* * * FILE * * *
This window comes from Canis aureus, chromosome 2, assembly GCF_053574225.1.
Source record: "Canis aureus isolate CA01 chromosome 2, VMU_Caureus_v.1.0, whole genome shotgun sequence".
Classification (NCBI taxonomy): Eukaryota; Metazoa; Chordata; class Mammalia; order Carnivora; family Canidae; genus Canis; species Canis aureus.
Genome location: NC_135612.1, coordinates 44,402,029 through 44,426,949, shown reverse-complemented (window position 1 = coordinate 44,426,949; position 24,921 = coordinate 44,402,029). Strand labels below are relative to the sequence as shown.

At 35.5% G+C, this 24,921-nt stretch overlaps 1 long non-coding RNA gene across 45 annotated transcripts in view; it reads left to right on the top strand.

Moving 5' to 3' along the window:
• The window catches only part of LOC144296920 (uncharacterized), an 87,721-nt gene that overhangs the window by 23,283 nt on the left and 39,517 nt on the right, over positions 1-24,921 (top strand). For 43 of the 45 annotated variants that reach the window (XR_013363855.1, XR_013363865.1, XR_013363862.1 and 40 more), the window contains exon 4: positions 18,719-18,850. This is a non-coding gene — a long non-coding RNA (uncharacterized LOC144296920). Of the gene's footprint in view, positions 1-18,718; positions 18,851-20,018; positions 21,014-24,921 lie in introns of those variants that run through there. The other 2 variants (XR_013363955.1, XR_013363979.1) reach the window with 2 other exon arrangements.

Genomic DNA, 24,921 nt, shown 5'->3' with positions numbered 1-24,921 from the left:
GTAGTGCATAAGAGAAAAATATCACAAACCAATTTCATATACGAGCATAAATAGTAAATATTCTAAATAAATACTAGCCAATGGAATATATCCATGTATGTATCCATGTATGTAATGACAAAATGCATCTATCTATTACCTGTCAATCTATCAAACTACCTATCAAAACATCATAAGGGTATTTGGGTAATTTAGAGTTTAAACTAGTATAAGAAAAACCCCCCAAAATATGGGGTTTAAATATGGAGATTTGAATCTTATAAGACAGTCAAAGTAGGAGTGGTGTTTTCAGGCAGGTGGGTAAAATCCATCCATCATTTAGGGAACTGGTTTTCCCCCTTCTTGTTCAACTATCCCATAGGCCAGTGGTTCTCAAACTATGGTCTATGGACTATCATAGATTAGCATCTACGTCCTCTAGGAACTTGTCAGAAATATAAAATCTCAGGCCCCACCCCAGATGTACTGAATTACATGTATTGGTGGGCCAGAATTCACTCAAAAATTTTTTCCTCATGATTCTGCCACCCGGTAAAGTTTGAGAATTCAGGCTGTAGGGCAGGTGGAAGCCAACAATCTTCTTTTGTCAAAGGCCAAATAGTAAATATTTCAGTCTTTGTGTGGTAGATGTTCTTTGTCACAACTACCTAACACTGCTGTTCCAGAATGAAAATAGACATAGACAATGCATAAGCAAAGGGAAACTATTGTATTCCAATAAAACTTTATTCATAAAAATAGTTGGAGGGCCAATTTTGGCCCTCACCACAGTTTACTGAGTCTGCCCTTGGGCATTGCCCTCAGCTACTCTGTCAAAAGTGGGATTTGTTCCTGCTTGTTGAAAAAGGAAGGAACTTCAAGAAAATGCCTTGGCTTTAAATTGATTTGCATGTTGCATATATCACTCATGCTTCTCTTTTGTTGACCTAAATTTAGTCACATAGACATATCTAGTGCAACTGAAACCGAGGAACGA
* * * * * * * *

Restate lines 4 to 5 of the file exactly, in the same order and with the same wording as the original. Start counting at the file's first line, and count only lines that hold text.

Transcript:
Genome location: NC_135612.1, coordinates 44,402,029 through 44,426,949, shown reverse-complemented (window position 1 = coordinate 44,426,949; position 24,921 = coordinate 44,402,029). Strand labels below are relative to the sequence as shown.

At 35.5% G+C, this 24,921-nt stretch overlaps 1 long non-coding RNA gene across 45 annotated transcripts in view; it reads left to right on the top strand.